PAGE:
may have waited another generation, or might never have come at
all in North America. After all espresso had been around, even
in the US since the early days of the last century but it had
basically stayed an ethnic novelty enjoyed by Italian Americans.
beatniks, and European visitors (when they could find it).
Starbucks has made a significant contribution to the
popularization of espresso beverages in North America.

-DNS


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“Never think that you’re not good enough yourself. A man should never think
that. People will take you very much at your own reckoning." Anthony
Trollope
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4. A Daily Dose of Wisdom from the Rebbe
-Words and condensation by Tzvi Freeman

The Choice
----------

Ultimately, Darkness will meet its end. Our choice lies only in
the form of its demise.

If we meet nothing but success in every stage of our mission,
Darkness will helplessly surrender. When we fail, however, we
have taken upon ourselves to wrestle it face-to-face to its
utter destruction.

Brought to you by http://www.chabadonline.com/magazine

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“In choosing a friend, go up a step.” Jewish Proverb
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5 Ground Rules for Grinding

Why bother to find the freshest roasted beans if you are just
going to throw the flavor away at home? That’s what you are
doing if you grind your beans well ahead of time. It is
tempting. You have the beans and it only takes a few minutes to
grind them all up into a nice, aromatic powder. But as the days
go by the flavor in the cup will begin to fade. The scientific
explanation is oxidation, a natural process that begins as soon
as you open up each bag of roasted beans and expose it to the
air. Ground beans offer exponentially more surface area than
beans alone, so by grinding ahead of time you are accelerating
the oxidation of the entire bean.

To maximize flavor in the cup, refrain from grinding until the
last possible moment. Some coffee makers have built-in grinders
so that, as soon as the bean is ground, the brewing begins. If
you have a stand-alone grinder we suggest having it positioned
near your coffee maker. Prepare everything else ahead of time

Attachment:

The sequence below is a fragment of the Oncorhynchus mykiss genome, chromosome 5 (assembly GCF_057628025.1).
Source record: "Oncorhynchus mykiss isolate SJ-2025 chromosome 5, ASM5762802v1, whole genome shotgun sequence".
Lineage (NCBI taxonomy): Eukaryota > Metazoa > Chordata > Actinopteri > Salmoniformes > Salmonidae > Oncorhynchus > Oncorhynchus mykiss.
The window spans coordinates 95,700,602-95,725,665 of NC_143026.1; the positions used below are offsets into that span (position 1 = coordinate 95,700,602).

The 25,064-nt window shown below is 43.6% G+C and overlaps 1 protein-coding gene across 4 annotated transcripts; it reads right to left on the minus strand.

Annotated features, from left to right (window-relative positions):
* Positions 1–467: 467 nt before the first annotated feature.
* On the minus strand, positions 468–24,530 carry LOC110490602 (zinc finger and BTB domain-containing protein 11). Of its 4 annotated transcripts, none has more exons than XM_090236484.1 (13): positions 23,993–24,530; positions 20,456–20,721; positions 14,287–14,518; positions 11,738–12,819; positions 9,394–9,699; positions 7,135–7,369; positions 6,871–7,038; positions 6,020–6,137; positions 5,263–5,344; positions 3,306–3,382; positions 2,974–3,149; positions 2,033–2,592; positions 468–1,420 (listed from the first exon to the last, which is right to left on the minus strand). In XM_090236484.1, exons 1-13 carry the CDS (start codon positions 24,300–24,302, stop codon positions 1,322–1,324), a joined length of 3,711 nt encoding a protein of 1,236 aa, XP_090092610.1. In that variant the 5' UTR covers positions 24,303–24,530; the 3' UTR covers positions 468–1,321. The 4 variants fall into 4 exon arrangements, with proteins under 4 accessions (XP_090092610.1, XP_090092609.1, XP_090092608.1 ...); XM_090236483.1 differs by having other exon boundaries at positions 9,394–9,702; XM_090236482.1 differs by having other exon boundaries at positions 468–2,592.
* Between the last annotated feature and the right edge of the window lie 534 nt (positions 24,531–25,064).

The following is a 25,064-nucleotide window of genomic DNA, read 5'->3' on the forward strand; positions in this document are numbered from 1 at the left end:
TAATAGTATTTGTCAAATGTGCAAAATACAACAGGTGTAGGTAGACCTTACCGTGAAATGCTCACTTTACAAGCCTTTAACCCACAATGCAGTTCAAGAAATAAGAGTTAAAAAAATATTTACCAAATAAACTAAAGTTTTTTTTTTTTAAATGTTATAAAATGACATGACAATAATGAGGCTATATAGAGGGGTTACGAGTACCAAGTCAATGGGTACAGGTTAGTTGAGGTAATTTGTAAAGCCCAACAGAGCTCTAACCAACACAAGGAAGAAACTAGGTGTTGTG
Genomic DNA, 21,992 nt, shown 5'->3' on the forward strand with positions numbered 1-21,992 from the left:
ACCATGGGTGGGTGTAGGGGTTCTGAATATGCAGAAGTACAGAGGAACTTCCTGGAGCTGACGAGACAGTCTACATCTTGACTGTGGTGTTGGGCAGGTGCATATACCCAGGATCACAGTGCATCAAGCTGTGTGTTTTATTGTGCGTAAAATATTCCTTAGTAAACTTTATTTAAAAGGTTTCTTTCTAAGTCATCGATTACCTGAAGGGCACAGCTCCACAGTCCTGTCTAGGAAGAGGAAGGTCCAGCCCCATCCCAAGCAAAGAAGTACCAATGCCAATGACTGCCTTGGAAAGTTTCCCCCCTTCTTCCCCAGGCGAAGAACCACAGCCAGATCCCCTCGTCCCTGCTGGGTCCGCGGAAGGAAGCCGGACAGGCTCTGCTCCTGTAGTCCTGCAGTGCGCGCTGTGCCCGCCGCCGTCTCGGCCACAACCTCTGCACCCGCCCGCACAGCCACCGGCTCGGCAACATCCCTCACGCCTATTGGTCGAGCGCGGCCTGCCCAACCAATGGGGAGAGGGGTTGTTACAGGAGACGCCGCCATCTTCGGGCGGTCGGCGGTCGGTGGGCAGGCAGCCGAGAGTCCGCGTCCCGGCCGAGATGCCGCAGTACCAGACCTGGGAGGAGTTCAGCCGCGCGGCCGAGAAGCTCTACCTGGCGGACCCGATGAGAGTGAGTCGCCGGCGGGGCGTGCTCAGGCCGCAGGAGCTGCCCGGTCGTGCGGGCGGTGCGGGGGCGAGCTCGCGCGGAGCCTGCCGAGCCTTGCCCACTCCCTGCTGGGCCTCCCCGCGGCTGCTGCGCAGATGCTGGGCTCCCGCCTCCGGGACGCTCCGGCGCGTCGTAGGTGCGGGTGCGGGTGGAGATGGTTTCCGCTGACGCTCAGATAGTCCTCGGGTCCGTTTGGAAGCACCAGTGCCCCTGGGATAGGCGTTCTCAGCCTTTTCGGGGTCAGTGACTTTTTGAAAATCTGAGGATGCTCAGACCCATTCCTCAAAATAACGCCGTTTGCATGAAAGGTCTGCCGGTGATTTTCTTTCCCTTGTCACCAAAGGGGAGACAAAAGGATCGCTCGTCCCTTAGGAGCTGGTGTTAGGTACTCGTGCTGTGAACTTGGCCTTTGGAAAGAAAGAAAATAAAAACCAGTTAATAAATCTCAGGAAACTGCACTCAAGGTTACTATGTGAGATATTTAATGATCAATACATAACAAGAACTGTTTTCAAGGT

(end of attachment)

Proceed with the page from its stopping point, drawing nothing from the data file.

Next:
and then, at the last moment, grind your beans and start
brewing.

Here are other practical tips for home grinding:
1. Keep the grinder clean.
2. Never grind pre-flavored beans.
3. Grind just prior to brewing.
4. To achieve a more consistent grind gently shake the apparatus
while grinding.
5. Use the correct size for your equipment. Burr grinders allow
you to pre-select the proper grind. With blade grinders timing
is critical:
a. Course Grind –for electric percolators grind for 5-10 seconds
b. Medium Grind –for electric drip or French press 10-15 seconds
c. Fine Grind –for espresso machines grind approximately 30
seconds

Of course in matters of taste there is no one recipe for
success. Experiment with your equipment, timing, and ingredients
to achieve results that satisfy you.

BetterBeans.Com: Our Reason for Be'an

Small coffee roasters are perking up all over the country,
recreating styles and blends which were nearly impossible to
find just a few years ago. The quality of these blends remains
unparalleled by those of the giant coffee companies. However,
it is difficult to experience these wonderfully fresh roasted
coffees because the roasters are scattered all over the country.
That is until now!

BetterBeans.Com is committed to finding the best coffee roasters
in the nation and delivering their coffees fresh to your door
each month. Visit our site at BetterBeans.Com to learn more
about our coffee adventure.
Support your local roaster!

Copyright 2001 BetterBeans.com

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“Fear not that life shall come to an end but rather that it shall never have
a beginning." John Henry Cardinal Newman
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6 Velvet Hot Chocolate

Amount Measure Ingredient -- Preparation Method
-------- ------------ --------------------------------
500 ml milk
125 ml cream (35 per cent fat)
100 g dark chocolate